Three voices for jobs

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    Tattershall

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    Widmyer

  • Young

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    Tattershall

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    Widmyer

COEUR d'ALENE — Three local leaders are taking their backgrounds and desire to help shape the future of Idaho's workforce to the state's 36-member Workforce Development Council.

John Young, president of Young Construction Group of Idaho based in Coeur d'Alene, is a returning member and will also serve on the council's five-member Executive Committee.

Coeur d'Alene Mayor Steve Widmyer is a newcomer to the council and one of nine government representatives.

Young and Mark Tattershall, who will represent the aerospace industry as vice president of sales and marketing for Unitech Composites in Hayden, are among 17 industry representatives on the council.

This is Young's third appointment to the group. He said he's excited to serve with the recently restructured council that was given more authority and independence to be industry-driven under an executive order signed by Gov. Butch Otter.

"I believe we can make a difference in how our future workforce is put together," Young said. "We know that kids need to be exposed to career choices in middle school rather than later."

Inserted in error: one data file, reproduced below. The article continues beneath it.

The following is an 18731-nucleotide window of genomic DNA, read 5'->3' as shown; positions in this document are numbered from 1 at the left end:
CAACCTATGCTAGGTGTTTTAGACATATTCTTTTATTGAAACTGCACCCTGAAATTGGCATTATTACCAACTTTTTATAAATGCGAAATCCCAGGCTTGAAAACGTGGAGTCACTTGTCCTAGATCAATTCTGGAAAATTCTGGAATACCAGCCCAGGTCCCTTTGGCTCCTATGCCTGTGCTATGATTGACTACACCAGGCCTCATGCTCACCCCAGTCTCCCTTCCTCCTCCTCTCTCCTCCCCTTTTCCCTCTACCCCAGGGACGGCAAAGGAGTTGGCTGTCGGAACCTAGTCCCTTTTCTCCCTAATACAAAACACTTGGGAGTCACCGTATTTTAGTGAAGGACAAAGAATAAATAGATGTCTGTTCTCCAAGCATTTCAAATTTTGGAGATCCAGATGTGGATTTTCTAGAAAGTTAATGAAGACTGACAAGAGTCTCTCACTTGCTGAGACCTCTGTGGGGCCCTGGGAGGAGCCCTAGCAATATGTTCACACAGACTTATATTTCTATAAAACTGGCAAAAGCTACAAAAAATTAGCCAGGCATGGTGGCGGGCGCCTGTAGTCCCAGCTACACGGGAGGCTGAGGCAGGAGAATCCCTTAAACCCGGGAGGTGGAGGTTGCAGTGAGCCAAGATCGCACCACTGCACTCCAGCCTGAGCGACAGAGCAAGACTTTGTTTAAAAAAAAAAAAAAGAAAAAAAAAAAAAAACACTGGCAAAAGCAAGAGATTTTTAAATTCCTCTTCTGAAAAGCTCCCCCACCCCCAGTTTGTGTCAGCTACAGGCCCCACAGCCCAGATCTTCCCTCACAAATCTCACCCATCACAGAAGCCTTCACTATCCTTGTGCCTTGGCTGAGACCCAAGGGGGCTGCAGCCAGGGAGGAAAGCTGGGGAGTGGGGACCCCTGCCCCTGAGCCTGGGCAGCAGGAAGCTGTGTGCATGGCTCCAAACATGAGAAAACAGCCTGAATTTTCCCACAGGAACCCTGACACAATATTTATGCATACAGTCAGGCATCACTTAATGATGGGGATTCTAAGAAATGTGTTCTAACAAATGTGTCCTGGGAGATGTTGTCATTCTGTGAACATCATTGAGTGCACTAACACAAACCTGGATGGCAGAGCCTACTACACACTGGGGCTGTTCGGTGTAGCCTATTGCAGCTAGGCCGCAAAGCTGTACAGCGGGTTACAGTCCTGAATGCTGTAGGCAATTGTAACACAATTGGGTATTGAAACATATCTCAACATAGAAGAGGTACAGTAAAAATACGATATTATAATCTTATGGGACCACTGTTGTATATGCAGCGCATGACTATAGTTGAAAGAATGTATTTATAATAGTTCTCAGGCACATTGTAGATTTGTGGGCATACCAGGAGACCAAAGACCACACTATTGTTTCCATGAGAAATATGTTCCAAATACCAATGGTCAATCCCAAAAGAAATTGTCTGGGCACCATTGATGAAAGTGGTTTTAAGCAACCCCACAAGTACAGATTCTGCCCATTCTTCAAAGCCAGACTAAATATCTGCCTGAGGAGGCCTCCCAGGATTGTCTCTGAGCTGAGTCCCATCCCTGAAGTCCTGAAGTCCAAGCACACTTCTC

Widmyer also brings a business background to the table.

"I look forward to working with talented leaders from across the state to make sure that Idaho has the workforce talent to succeed," Widmyer said. "Developing good, well-paying jobs strengthens Idaho families and strong families are important to having a good quality of life."

Widmyer said he believes the council will work on the current shortage of workers in some industries.

"A strong, vibrant economy takes a strong workforce," he said.

Tattershall, also new to the council, has 35 years of aerospace and defense business experience that includes domestic and international relations.

"My emphasis will be on bringing good-paying, long-term employment to Idaho," he said. "Aerospace is a great example of this and the flow down into the local economy means that many secondary jobs are created. As an example, my company recently won a number of (contracts) and expects additional ones to be announced within the next few months."

Until recently, the council had been advisory to the director of the Idaho Department of Labor. It weighed in on how to best allocate money for education and training programs from the Workforce Development Training Fund, but had little role in developing and implementing a statewide strategy.

The need for more direct industry involvement was emphasized during the 2017 legislative session. Wendi Secrist was also named to the new position of executive director, responsible for administrative support of the council.

Another recent change was forming the Executive Committee that will determine priorities for the full council.

"The increased emphasis on industry engagement and other changes are aimed at better reflecting the needs of Idaho employers and more directly influencing Idaho's workforce development policies and strategies," said Mark Warbis, Otter's communications director.

The council's next quarterly meeting is on Jan. 11.

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